e-filing Now Required for Many Mid-Size Corporations
In anticipation of filing 2006 federal tax year returns, many “mid-size” corporations and their tax advisors should now be positioning themselves for making the transition to filing electronic tax returns. Although e-filing is optional for most corporations, it is required for many.
Most mid-size corporations use the services of third party tax professionals. An important first step for these corporations and their tax professionals in preparing for e-filing is to ensure that e-filing capability is in place. The tax preparer will need to be able to generate an electronic return in the proper format and acquire authorization from IRS to transmit the electronic tax return files.
Corporations that prepare their taxes in-house will need to configure their tax preparation systems to include electronic filing capability and take steps to become an authorized e-file transmitter.
Mandatory e-filing is determined by tax return type, asset size and total return filing.
The requirement to e-file, phased in for certain large and mid-size corporations over a two-year period, was effected by Treasury Regulations implemented in January 2005. First, certain large corporations with assets of $50 million or more were required to start e-filing with their 2005 Forms 1120 or 1120S. Now, certain mid-sized corporations, those with assets between $10 million and $50 million, are required to e-file their Forms 1120 or 1120S for tax years ending on or after December 31, 2006. Corporations required to e-file are those that meet the asset threshold and that file 250 or more federal returns a year, including excise tax, employment tax and information returns such as Forms W-2 and 1099.
Corporate e-filing is performed using the internet based Modernized e-File (MeF) system, which was launched in 2004. Through October 2006, over 500,000 corporations of all sizes electronically filed their Forms 1120 or 1120S for 2005, of which over 18,000 were corporations with assets exceeding $10 million.
Making the transition from paper to e-file
The challenges of designing and implementing an e-file system for corporations were formidable, primarily due to complexity and size of the returns, and the need to develop and integrate e-file software into existing tax preparation systems. Over the past two years IRS has extensively engaged tax professional and corporate stakeholder groups, and the tax preparation software industry, to develop e-filing procedures and options that enable corporations to meet e-file requirements.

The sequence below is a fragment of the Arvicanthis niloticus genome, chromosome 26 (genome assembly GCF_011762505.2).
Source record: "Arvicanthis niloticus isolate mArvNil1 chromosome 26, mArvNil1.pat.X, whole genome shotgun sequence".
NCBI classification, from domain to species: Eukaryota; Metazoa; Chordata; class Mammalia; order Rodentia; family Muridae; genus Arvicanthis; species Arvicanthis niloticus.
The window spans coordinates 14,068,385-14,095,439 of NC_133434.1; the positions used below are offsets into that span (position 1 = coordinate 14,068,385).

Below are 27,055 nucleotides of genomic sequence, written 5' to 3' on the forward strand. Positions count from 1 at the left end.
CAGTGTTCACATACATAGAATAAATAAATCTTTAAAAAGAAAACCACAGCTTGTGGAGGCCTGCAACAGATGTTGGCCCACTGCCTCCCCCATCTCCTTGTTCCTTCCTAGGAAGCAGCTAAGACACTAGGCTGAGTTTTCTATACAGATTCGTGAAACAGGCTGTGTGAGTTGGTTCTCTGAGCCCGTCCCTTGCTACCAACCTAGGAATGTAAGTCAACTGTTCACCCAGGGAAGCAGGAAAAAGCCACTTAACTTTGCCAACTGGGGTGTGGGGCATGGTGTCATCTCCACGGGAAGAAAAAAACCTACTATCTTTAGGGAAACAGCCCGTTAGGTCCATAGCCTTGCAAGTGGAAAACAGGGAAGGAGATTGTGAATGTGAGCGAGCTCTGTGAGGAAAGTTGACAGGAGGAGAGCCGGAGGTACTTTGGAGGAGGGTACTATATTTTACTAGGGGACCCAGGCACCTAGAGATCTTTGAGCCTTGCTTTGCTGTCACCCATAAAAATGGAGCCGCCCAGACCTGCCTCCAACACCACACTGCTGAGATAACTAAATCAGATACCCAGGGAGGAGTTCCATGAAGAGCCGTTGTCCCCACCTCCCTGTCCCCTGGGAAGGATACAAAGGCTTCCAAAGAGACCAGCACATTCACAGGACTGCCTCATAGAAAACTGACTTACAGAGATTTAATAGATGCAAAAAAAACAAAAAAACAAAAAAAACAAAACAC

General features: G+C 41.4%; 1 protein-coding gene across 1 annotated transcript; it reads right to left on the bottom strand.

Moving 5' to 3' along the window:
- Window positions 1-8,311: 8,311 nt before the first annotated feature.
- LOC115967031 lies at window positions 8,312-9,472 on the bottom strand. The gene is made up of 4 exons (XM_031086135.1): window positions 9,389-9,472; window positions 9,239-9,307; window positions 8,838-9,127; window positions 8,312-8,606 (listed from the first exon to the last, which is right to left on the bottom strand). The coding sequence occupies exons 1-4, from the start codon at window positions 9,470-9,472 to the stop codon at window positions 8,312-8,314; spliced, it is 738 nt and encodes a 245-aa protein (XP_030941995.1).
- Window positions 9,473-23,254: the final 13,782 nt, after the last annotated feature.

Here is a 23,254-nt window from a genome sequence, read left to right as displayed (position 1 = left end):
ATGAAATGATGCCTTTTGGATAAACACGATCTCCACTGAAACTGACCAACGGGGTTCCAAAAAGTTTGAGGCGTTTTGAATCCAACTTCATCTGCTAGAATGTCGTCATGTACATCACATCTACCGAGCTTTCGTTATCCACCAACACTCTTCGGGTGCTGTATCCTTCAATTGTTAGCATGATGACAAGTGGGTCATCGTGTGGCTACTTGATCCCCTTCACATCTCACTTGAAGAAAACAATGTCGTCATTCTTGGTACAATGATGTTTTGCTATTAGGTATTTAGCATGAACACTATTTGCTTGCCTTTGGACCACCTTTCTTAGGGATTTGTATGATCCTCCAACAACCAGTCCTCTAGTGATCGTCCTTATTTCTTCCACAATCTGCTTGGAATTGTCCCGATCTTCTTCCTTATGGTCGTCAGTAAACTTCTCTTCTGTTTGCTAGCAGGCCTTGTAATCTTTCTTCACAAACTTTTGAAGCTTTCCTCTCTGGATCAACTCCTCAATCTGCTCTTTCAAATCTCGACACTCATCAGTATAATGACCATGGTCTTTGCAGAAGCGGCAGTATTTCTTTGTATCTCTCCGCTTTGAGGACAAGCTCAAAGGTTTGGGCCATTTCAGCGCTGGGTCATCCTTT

In response to issues raised by stakeholders, IRS developed filing format options for corporations required to e-file. Although MeF is designed to accept returns formatted in “xml”, corporations required to e-file may elect to file certain forms in their tax year 2006 returns in PDF format.
Waivers from required e-filing are also available for corporations where a specific situation precludes them from meeting the e-file requirement due to technology constraints, or where compliance with the requirements would result in undue financial burden. To supplement the waiver guidance contained in Notice 2005-88, IRS has identified and published information about several situations that would, or would not, result in a waiver being granted. For example, certain catastrophic events, bankruptcy and final return situations generally will result in a waiver. On the other hand, the use of software that does not fully support the taxpayer’s filing situation will not (since there are over twenty supportive products currently on the market).
Comprehensive information regarding all aspects of corporate e-file, including points of contact for practitioners and taxpayers needing more information, is available on e-file for Large and Mid-Size Corporations. Interested parties are invited to subscribe to an e-mail service, e-file News for Large and Mid-Size Corporations.